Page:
Slashing is Not Required to Solve Nothing-at-Stake

Thanks to Mustafa Al-Bassam (@musalbas), Ismail Khoffi (@ismail), and Mikerah Quintyne-Collins (@mikerah) for review.

HackMD mirror:

Resolving the Nothing-at-Stake problem in permissionless consensus protocols using Proof-of-Stake can be accomplished with slashing. Common knowledge tells us that slashing is required to solve Nothing-at-Stake, but is it? This post analyzes slashing and Nothing-at-Stake, and proposes an alternative to slashing that can provide exactly the same guarantees.

Prerequisite Reading

Proof-of-Stake and Nothing-at-Stake

Permissionless consensus protocols based on Proof-of-Stake generally work by having a set of bonded coin-holders (stakers) vote on blocks, with new blocks being added to the chain once a quorum is met. When a staker wishes to cease their involvement in staking, they must remain in an unbonding (but still bonded) state for a period of time, after which they can completely unbond their coins, freeing them from any rights or responsibility associated with staking.

There are two issues that arise that are not present in Nakamoto Consensus: short-range attacks and long-range attacks. In the former, individual stakers vote for two conflicting chains (equivocate) while still bonded. This can be resolved by slashing still-bonded stakers, introducing a cost for equivocating, much like how there is a cost to working on two different chains in Nakamoto Consensus. The latter attack can be resolved with a weak subjectivity assumption.

This post dives further into short-range attacks, another name for which is Nothing-at-Stake. Without a penalty for voting for different (conflicting) chains, there is no real cost to voting for any number of different chains (typically only a single digital signature is needed to vote for a chain, which is trivial to produce). In Nakamoto Consensus, work must be done on all chains a miner wishes to “vote” on.

Slashing is one way of solving the Nothing-at-Stake problem and short-range attacks: if a still-bonded staker equivocates, inclusion of cryptographic proof of equivocation into a chain causes the staker to be slashed on that chain, i.e. a fraction of their coins are burned. The exact fraction is a system parameter, and choosing a good value for this parameter is outside to scope of this post. We see that slashing does indeed introduce a cost to voting for two conflicting chains, and thus solves the Nothing-at-Stake problem.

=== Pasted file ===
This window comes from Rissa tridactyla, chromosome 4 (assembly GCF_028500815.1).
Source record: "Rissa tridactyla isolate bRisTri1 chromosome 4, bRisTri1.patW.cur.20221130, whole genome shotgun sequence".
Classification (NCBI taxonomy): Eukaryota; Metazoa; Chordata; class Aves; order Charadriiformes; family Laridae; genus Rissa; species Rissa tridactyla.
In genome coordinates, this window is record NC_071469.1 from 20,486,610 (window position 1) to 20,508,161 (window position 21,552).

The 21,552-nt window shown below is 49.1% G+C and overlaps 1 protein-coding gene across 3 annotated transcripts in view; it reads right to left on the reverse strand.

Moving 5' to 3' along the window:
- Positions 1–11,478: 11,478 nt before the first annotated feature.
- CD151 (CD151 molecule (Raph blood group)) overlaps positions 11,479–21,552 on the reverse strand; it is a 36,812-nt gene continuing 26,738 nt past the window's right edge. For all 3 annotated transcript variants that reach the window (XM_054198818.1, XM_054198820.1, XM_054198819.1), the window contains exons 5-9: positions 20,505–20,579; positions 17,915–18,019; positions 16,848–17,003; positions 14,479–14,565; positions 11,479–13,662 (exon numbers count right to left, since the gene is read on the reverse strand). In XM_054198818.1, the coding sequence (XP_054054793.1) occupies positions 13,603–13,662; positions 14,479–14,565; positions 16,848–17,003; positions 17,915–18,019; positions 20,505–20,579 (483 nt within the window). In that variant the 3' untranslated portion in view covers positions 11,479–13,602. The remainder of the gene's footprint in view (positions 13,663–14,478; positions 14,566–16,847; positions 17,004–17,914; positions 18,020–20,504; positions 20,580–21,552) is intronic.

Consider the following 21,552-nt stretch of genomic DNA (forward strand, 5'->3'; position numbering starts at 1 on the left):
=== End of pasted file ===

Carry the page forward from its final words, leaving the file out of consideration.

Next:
One important thing to note is that Nothing-at-Stake is a game-theoretical issue that only concerns individually rational actors, and is not related to a history reversion with a large fraction of staking power (usually > 1/3 for most stake-based permissionless consensus protocols). Every single staker, even if they have only a single coin, will vote on everything they can without a disincentive to constrain their votes to a single chain.

Staking Model

We consider the model where the blockchain exists in a closed system, whereby the total market capitalization of all coins remains the same. In other words, if new coins are minted, the price of each coin drops proportionally, and if existing coins are burned, the price of each coin rises proportionally. While the real world is not a closed system, other causes of movements in coin price independent of the mechanisms discussed in this post affect all cases equally, and can thus be safely ignored. We assume that staking rewards in the form of issuance of new coins are permanently positive and non-zero.


Since market capitalization is fixed, in order to have any effect penalties must reduce the fraction of coins of an offending staker. Given a staker with c coins and total number of coins C, their original fraction of coins \mathcal{F} is \frac{c}{C}. We can calculate their new fraction of coins \mathcal{F}' after being slashed as

\mathcal{F}' = \frac{c - c \sigma}{C - c \sigma}

, where 0 < \sigma \leq 1 is the slashing rate, a system parameter.

For a small staker with c \ll C, we can simplify the above equation as

\mathcal{F}' = \frac{c - c \sigma}{C - c \sigma} \approx \frac{c - c \sigma}{C}